September 30, 2011

I’ll be skipping this weekend in the post-a-day. Back on Monday! 🙂

Favourite romance book

September 30, 2011

Sir Gawain and the Green Knight. Bazinga!

A little Middle Ages humour there for all of you.

Seriously, though, it’s a good read. I liked it.

My favourites are the books and movies that are both good, but due to minor changes, tell very different stories. One of these is Fight Club; my favourite is probably The Shipping News.

A book that disappointed me

September 28, 2011

When books do that, it’s usually their endings:

Exhibit A: Khaled Hosseini’s The Kite Runner.

And this I believe: that the free, exploring mind of the individual human is the most valuable thing in the world. And this I would fight for: the freedom of the mind to take any direction it wishes, undirected. And this I must fight against: any idea, religion, or government which limits or destroys the individual. This is what I am and what I am about. I can understand why a system built on a pattern must try to destroy the free mind, for it is the one thing which can by inspection destroy such a system. Surely I can understand this, and I hate it and I will fight against it to preserve the one thing that separates us from the uncreative beasts. If the glory can be killed, we are lost.

p. 132 of the Penguin ed. of East of Eden.

The Misanthrope

September 26, 2011

This play was a gem! And sadly under-attended. I think part of it might be a great number of misconceptions about the play–that it would be stuffy, or silly (or, as the ladies behind us suggested, that it was written in the 17th century, about the 18th century[??]). And there are stuffy and silly characters, at least at first. But the verse is so well-constructed (adapted for English by Richard Wilbur) and here, so well-delivered, that even the stuffiest and silliest characters (except perhaps Kelli Fox’s devilishly good Arsinoe) have an admirable depth of feeling.

Philinte and Eliante, the second couple in the play, feel too good to be true, but Juan Chioran and Martha Farrell imbue them with a reality and a gravity. Sarah Topham as Celemine broke my heart, first when we see her pain at having caused her lover pain, and then when she has to refuse him to stay in the society she (I think reasonably) loves.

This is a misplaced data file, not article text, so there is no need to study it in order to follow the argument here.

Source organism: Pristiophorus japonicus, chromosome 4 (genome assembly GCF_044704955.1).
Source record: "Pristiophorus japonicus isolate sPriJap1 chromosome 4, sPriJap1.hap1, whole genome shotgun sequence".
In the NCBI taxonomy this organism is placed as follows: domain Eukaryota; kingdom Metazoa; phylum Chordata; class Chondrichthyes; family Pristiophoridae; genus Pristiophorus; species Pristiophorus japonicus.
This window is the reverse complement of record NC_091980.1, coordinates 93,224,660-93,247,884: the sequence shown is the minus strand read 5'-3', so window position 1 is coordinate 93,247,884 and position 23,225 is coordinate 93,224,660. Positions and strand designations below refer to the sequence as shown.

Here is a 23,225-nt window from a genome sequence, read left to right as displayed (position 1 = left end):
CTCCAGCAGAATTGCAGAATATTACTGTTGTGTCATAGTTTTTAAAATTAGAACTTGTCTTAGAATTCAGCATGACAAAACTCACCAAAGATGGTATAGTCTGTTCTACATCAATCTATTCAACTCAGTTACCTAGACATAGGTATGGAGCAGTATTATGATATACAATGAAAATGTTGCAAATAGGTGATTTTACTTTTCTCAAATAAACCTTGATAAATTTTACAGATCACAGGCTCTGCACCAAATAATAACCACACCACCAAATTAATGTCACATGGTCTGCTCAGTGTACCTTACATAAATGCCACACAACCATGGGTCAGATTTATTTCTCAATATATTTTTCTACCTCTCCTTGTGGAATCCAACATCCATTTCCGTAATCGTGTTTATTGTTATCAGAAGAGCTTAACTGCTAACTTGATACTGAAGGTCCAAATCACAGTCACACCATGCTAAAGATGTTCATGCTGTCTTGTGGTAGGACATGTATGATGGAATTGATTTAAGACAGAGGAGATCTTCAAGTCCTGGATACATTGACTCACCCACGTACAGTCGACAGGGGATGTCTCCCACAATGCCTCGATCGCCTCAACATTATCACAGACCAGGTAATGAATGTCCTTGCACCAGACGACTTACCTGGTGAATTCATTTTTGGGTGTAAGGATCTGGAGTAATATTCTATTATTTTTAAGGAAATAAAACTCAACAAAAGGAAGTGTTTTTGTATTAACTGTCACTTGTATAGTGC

Ben Carlson has adapted very strongly to comedy and is brilliant here, leaving us with the play’s conundrum: is the misanthrope a hero, or a fool?

Favourite female character

September 26, 2011

Why are most of the most memorable characters and books the ones we encounter in childhood? I reread her book so often, it’s like this character became a part of me as a young person, and is, still, now.

Vicky Austin and her family are in a series of books by Madeleine L’Engle. I liked them better than the Murry family from the other major series of books; the Murrys always seemed more like types to me, perfect even in their imperfections. Vicky has the same joys, sorrows, strengths and imperfections that I think we all do, and the writing is more believable, maybe because in my favourite book (A Ring of Endless Light) the narrative is more closely aligned with Vicky’s perspective.

Besides, what teenager doesn’t want 3 boys after her and to swim with the dolphins? As I got older Vicky’s story showed me (aside from its spiritual dimensions) that we’re never as awkward as we feel; there are always more boys, and more grand opportunities for living, than we think.

Favourite male character

September 25, 2011

I could make all kinds of noises about my favourite male character being Dexter Morgan or Winston Smith…but the fact of the matter is for sheer memorable-ness and love…

It’s gotta be Gilbert Blythe.

It’s been a few years since I read it, so I can’t go into detail, but I know that East of Eden is my favourite book by Steinbeck. It’s painful to read–the recognition that a person can be evil and the dissolution of bonds of father- and brotherhood are terrible. But there is redemption in the closing pages and it is another book that left me crying and breathing hard.

My favourite author

September 23, 2011

Drumroll please…..

It’s Steinbeck.

I’m a lover of the short story, and that’s where I started. I think The Pearl was probably the first. When I loved that, my teacher recommended Of Mice and Men. Then my mother bought me a 40s edition collected short stories, and a first edition Grapes of Wrath. In between, as I’ve said, I loved In Dubious Battle.

I think his style suits my taste–somewhere between the concise-ness of Hemingway and the poetic-ness of Lawrence. I love the way he always brings the immediate story of the characters together with a broader story of the human condition (most obviously in the structure of Grapes of Wrath). And I love tracking his development as a writer through the early, more mystical novels and stories, to the novels and stories concentrating on the working poor, back to the more interior world of East of Eden and Winter of our Discontent (and I love the layers of meaning added to the stories through his use of classical titles).

I was told by someone once that they had “outgrown” Steinbeck. If that’s something that can happen, I hope it never happens to me.